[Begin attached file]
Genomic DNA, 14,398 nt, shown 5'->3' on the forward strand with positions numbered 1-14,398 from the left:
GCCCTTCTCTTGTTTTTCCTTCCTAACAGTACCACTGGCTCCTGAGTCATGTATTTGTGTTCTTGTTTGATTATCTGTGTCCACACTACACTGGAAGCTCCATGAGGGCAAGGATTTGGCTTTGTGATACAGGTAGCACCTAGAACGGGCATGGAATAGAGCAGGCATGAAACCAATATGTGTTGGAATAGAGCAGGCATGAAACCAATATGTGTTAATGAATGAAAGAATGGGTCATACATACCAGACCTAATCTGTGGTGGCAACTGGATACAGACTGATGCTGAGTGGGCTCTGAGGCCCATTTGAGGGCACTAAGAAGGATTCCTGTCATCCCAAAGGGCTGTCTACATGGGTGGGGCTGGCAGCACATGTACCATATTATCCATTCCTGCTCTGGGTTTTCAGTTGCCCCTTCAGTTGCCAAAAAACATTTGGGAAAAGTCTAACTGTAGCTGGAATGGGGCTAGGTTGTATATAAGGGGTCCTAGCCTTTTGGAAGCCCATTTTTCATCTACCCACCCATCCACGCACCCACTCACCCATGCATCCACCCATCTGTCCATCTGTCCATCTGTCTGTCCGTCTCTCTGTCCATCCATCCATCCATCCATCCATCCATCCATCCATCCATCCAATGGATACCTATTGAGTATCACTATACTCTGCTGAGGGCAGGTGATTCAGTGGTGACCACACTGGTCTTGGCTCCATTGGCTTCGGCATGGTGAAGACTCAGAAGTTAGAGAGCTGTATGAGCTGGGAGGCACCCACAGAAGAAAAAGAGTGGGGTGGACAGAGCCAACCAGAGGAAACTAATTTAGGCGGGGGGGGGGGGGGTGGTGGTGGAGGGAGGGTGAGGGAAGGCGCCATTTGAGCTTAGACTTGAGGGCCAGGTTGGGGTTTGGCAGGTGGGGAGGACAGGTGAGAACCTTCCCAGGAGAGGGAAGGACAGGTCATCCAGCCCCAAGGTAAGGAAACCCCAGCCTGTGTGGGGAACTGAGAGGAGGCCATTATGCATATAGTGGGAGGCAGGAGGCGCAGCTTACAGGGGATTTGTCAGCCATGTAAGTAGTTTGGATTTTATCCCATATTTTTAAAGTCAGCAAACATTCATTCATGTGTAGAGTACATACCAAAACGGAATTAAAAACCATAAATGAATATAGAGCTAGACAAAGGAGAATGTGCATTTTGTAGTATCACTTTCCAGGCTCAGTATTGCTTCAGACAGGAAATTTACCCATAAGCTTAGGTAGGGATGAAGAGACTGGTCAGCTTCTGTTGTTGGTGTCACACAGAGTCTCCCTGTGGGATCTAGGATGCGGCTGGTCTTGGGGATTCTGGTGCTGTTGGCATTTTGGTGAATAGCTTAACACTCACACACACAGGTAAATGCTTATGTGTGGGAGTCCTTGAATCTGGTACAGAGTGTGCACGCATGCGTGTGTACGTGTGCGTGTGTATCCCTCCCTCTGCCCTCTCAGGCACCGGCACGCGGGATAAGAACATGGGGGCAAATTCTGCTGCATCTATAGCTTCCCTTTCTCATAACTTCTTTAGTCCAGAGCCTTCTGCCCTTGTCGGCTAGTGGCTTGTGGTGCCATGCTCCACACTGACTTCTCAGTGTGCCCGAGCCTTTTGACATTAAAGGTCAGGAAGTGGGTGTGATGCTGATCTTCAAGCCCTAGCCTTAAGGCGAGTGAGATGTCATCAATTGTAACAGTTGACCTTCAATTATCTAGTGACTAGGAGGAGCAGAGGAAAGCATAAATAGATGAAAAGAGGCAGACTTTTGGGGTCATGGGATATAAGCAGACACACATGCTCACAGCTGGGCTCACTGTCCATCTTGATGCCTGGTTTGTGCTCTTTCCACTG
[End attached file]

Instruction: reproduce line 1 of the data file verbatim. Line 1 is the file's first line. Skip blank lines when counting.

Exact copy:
Genomic DNA, 14,398 nt, shown 5'->3' on the forward strand with positions numbered 1-14,398 from the left: